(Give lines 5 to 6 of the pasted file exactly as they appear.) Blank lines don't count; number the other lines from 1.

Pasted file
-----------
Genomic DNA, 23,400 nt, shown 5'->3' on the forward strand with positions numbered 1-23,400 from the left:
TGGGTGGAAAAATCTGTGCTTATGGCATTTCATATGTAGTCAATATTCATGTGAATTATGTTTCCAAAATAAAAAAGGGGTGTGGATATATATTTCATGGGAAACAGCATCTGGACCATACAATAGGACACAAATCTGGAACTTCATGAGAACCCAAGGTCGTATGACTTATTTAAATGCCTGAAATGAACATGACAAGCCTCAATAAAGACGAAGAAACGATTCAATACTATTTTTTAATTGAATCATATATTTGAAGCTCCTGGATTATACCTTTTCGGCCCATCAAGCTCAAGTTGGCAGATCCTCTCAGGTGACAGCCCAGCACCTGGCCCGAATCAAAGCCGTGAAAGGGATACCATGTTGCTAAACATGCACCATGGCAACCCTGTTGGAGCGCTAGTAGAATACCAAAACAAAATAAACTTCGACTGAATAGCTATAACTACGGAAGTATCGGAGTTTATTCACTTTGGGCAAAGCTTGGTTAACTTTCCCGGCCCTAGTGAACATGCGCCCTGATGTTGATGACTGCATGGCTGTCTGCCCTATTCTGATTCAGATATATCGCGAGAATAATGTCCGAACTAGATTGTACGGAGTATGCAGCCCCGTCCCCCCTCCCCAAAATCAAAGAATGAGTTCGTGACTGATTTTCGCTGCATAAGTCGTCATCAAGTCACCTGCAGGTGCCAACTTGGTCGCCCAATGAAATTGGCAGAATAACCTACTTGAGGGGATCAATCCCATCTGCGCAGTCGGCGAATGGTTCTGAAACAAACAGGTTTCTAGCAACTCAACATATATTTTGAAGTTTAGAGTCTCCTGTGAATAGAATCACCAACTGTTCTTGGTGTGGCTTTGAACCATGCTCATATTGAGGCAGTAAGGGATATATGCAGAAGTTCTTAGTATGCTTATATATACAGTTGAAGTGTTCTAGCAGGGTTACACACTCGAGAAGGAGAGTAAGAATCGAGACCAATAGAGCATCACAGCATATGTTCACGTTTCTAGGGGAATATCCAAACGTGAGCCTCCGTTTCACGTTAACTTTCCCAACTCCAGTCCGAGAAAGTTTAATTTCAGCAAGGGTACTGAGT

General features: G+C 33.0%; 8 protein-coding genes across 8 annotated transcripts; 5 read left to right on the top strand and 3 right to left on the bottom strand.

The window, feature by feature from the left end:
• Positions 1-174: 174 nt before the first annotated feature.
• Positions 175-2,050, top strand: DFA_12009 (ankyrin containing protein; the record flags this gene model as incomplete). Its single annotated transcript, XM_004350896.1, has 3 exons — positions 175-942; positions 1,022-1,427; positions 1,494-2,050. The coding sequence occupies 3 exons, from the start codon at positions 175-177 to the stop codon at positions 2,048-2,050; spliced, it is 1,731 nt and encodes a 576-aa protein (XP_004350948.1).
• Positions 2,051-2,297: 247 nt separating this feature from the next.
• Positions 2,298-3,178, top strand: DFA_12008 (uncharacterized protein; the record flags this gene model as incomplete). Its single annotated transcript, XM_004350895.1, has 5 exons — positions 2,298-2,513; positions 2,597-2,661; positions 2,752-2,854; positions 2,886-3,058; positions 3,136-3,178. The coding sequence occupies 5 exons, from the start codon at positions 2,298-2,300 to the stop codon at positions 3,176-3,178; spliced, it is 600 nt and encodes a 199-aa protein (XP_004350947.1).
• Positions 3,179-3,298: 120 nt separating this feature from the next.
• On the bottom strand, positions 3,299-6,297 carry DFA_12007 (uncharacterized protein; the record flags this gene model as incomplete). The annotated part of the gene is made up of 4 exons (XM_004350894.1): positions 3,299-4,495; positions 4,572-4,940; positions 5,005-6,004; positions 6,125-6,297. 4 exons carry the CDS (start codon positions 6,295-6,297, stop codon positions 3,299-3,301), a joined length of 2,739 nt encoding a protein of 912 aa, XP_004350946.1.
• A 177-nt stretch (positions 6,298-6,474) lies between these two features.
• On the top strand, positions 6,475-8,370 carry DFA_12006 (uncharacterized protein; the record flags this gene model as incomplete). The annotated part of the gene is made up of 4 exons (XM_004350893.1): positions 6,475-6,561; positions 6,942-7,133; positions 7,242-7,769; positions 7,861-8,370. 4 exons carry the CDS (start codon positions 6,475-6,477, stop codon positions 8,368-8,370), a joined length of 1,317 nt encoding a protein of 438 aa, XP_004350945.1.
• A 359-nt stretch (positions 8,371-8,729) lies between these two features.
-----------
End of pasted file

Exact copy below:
• Positions 1-174: 174 nt before the first annotated feature.
• Positions 175-2,050, top strand: DFA_12009 (ankyrin containing protein; the record flags this gene model as incomplete). Its single annotated transcript, XM_004350896.1, has 3 exons — positions 175-942; positions 1,022-1,427; positions 1,494-2,050. The coding sequence occupies 3 exons, from the start codon at positions 175-177 to the stop codon at positions 2,048-2,050; spliced, it is 1,731 nt and encodes a 576-aa protein (XP_004350948.1).